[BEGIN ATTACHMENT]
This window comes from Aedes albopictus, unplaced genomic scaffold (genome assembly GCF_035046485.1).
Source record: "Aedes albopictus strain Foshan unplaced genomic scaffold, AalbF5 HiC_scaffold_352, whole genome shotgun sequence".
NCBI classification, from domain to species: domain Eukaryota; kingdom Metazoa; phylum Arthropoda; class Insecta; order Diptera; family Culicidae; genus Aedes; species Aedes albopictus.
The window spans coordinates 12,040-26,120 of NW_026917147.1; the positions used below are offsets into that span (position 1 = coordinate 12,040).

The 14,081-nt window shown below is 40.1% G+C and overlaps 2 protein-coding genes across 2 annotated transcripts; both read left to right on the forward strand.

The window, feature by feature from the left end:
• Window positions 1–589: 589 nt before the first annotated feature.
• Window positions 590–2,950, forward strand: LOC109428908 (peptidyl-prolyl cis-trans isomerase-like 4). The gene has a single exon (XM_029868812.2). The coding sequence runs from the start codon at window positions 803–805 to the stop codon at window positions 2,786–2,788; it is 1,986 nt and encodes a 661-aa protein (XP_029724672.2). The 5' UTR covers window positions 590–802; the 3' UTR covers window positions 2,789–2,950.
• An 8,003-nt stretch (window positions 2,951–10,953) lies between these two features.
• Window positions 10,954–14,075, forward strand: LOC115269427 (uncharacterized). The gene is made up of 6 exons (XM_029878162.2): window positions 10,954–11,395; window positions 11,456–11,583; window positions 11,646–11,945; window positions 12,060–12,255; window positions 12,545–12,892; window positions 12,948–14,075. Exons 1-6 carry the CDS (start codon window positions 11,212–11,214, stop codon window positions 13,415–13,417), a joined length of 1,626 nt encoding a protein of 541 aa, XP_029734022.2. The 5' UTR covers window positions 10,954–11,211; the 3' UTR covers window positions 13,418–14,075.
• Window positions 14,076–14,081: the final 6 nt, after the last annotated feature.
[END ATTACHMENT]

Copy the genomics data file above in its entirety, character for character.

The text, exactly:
This window comes from Aedes albopictus, unplaced genomic scaffold (genome assembly GCF_035046485.1).
Source record: "Aedes albopictus strain Foshan unplaced genomic scaffold, AalbF5 HiC_scaffold_352, whole genome shotgun sequence".
NCBI classification, from domain to species: domain Eukaryota; kingdom Metazoa; phylum Arthropoda; class Insecta; order Diptera; family Culicidae; genus Aedes; species Aedes albopictus.
The window spans coordinates 12,040-26,120 of NW_026917147.1; the positions used below are offsets into that span (position 1 = coordinate 12,040).

The 14,081-nt window shown below is 40.1% G+C and overlaps 2 protein-coding genes across 2 annotated transcripts; both read left to right on the forward strand.

The window, feature by feature from the left end:
• Window positions 1–589: 589 nt before the first annotated feature.
• Window positions 590–2,950, forward strand: LOC109428908 (peptidyl-prolyl cis-trans isomerase-like 4). The gene has a single exon (XM_029868812.2). The coding sequence runs from the start codon at window positions 803–805 to the stop codon at window positions 2,786–2,788; it is 1,986 nt and encodes a 661-aa protein (XP_029724672.2). The 5' UTR covers window positions 590–802; the 3' UTR covers window positions 2,789–2,950.
• An 8,003-nt stretch (window positions 2,951–10,953) lies between these two features.
• Window positions 10,954–14,075, forward strand: LOC115269427 (uncharacterized). The gene is made up of 6 exons (XM_029878162.2): window positions 10,954–11,395; window positions 11,456–11,583; window positions 11,646–11,945; window positions 12,060–12,255; window positions 12,545–12,892; window positions 12,948–14,075. Exons 1-6 carry the CDS (start codon window positions 11,212–11,214, stop codon window positions 13,415–13,417), a joined length of 1,626 nt encoding a protein of 541 aa, XP_029734022.2. The 5' UTR covers window positions 10,954–11,211; the 3' UTR covers window positions 13,418–14,075.
• Window positions 14,076–14,081: the final 6 nt, after the last annotated feature.